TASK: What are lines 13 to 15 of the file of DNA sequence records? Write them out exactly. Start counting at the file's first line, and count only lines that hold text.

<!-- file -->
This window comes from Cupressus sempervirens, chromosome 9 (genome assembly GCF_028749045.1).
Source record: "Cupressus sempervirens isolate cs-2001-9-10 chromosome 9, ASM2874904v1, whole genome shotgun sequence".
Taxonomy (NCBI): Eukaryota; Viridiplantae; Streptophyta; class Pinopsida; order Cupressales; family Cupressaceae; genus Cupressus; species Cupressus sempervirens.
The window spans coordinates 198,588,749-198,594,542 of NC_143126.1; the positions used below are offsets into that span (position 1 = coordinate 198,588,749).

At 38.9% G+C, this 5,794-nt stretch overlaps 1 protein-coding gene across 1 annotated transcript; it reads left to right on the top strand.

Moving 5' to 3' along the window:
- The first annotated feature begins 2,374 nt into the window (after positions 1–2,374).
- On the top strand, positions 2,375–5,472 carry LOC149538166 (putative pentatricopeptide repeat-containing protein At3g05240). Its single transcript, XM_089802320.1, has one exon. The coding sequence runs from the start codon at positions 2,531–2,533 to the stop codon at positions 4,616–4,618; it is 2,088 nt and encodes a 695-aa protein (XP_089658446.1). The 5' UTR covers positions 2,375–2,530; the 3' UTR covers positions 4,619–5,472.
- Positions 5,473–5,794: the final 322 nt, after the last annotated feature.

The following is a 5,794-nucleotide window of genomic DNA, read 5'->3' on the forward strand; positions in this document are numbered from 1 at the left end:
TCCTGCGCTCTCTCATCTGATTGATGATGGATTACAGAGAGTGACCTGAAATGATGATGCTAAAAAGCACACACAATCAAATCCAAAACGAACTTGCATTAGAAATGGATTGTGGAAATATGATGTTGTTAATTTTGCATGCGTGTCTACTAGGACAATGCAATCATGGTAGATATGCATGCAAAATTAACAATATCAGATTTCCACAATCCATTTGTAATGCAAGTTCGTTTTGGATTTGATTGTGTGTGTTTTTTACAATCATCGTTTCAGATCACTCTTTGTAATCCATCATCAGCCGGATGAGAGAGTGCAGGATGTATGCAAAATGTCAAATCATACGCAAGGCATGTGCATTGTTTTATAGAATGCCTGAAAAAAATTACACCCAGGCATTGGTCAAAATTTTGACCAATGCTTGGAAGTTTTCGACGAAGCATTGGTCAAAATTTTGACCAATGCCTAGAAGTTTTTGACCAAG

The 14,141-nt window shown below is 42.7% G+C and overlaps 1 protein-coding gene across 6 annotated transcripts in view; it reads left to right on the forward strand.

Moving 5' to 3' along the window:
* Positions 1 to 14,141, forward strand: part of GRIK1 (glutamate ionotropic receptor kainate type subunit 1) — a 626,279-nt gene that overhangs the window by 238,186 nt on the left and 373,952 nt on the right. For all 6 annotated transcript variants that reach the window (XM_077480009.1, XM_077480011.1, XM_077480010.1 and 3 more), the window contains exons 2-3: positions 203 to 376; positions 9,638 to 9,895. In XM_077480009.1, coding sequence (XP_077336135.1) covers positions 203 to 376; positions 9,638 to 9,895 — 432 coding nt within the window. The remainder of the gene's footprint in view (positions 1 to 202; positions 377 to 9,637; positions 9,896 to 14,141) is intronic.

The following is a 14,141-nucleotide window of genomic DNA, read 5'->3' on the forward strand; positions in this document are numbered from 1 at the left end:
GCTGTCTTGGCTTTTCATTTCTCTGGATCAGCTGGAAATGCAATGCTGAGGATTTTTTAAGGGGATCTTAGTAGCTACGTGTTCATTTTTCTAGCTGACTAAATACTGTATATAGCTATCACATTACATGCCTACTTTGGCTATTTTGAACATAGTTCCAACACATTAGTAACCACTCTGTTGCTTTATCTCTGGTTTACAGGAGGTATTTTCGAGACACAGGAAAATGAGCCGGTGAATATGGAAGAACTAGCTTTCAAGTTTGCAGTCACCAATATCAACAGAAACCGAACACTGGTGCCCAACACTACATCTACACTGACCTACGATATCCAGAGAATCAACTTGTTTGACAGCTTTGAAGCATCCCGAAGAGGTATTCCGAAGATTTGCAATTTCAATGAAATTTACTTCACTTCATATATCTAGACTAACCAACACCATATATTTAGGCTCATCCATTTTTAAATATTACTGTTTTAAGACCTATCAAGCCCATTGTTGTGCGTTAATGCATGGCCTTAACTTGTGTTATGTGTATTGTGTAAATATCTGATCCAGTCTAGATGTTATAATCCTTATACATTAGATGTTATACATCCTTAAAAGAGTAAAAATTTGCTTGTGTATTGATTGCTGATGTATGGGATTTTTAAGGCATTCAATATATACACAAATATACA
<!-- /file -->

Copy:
Moving 5' to 3' along the window:
* Positions 1 to 14,141, forward strand: part of GRIK1 (glutamate ionotropic receptor kainate type subunit 1) — a 626,279-nt gene that overhangs the window by 238,186 nt on the left and 373,952 nt on the right. For all 6 annotated transcript variants that reach the window (XM_077480009.1, XM_077480011.1, XM_077480010.1 and 3 more), the window contains exons 2-3: positions 203 to 376; positions 9,638 to 9,895. In XM_077480009.1, coding sequence (XP_077336135.1) covers positions 203 to 376; positions 9,638 to 9,895 — 432 coding nt within the window. The remainder of the gene's footprint in view (positions 1 to 202; positions 377 to 9,637; positions 9,896 to 14,141) is intronic.

The following is a 14,141-nucleotide window of genomic DNA, read 5'->3' on the forward strand; positions in this document are numbered from 1 at the left end: